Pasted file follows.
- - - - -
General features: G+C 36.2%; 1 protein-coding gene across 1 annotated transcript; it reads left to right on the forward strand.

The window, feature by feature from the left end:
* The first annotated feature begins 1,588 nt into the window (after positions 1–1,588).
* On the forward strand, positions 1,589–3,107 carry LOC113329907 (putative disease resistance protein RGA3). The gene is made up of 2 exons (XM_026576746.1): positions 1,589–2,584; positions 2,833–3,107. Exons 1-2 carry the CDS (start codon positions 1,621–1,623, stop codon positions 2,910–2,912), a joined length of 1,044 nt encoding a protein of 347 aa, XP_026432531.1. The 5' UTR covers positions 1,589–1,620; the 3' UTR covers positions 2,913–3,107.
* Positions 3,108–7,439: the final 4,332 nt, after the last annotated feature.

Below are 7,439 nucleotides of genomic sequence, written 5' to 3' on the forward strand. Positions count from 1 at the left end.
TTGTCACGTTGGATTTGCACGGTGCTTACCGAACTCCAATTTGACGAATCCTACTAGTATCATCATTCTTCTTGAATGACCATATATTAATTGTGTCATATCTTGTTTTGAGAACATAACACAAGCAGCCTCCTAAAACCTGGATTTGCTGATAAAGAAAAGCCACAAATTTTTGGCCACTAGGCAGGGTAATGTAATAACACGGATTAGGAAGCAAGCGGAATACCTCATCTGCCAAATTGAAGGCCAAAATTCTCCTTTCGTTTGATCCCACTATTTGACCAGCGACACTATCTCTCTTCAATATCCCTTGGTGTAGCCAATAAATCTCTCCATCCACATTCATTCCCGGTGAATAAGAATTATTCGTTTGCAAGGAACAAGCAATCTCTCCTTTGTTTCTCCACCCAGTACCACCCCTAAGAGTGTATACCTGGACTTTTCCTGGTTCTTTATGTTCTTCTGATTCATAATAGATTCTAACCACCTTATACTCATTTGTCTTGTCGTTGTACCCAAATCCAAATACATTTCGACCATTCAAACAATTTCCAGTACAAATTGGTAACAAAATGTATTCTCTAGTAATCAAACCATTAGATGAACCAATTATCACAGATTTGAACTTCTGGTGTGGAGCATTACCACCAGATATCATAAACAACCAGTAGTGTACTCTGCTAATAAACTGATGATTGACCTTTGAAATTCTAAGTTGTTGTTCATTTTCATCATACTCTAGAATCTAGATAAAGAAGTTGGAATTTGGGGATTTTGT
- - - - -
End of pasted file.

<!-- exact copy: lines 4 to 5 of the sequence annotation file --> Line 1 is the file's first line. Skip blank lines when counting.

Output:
* On the forward strand, positions 1,589–3,107 carry LOC113329907 (putative disease resistance protein RGA3). The gene is made up of 2 exons (XM_026576746.1): positions 1,589–2,584; positions 2,833–3,107. Exons 1-2 carry the CDS (start codon positions 1,621–1,623, stop codon positions 2,910–2,912), a joined length of 1,044 nt encoding a protein of 347 aa, XP_026432531.1. The 5' UTR covers positions 1,589–1,620; the 3' UTR covers positions 2,913–3,107.
* Positions 3,108–7,439: the final 4,332 nt, after the last annotated feature.